A startup spun out of Massachusetts Institute of Technology (MIT) wants to put serious money into entrepreneurs tackling issues like education, health, economic prosperity and sustainability.
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The startup, MIT Solve, today announced plans during its annual flagship event to create a $30 million Solve Innovation Fund. It’s looking to raise money for the fund from philanthropic donors to put back into companies with an eye toward pressing social problems.
How It Works
MIT Solve selects social entrepreneurs, divided into Solve teams and helps them address large questions, like how urban residents can design places that promote physical and mental health, or how to promote community-driven inclusion.
They also work with leaders and tech companies to broaden outreach and get donations to feed into their teams.
Once the Solve Innovation Fund raises money from donors, it will make debt and equity investments in Solve teams. In return, these teams will get further advising. The fund’s organizers said eventual returns from fund investments will be reinvested in future Solver-born initiatives. Think of it as an in-house pay it forward.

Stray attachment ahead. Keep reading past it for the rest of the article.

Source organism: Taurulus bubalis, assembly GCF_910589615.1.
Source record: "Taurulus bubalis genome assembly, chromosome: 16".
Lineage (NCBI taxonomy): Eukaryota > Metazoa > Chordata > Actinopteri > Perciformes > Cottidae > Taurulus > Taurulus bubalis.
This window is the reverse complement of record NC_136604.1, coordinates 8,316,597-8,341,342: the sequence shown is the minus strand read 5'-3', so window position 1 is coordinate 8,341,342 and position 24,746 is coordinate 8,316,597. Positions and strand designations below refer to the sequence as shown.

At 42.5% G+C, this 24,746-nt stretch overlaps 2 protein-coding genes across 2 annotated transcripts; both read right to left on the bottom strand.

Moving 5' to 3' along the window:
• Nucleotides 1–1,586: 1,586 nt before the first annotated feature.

About $3 million has already been established into the fund, from Noubar Afeyan who is the CEO of Flagship Pioneering and founding anchor of the fund.
It’s almost been a year to-date since General Motors offered $100,000 grants to four startups within Solve. Last month, Solve announced $1.25 million in funding for Solve startups, from sponsors like GM, Schmidt Futures and Vodafone Americas Foundation. The Solve Innovation Fund will be a more formal attempt at getting sustained capital for these teams.
Currently, about 60 percent of Solve teams are profit focused, and 40 percent of Solve teams are non-profit. Casey van der Stricht, Solve Innovation Fund principal, said she’s seen an increase in the smaller teams focused on profit, so this move addresses that.
“We want to help these organizations get ready for more traditional funding rounds,” she said, referring to the struggle that impact-focused startups face when searching for investment dollars.
It makes sense that Solve would begin to make a shift away from nonprofits, to more tech and incubator focused. Over the years, they’ve hosted Justin Trudeau, Eric Schmidt, Indra Nooyi and Yo-Yo Ma at their flagship events. It’s clear they already have the high-brow tech network on their side.
Illustration: Li-Anne Dias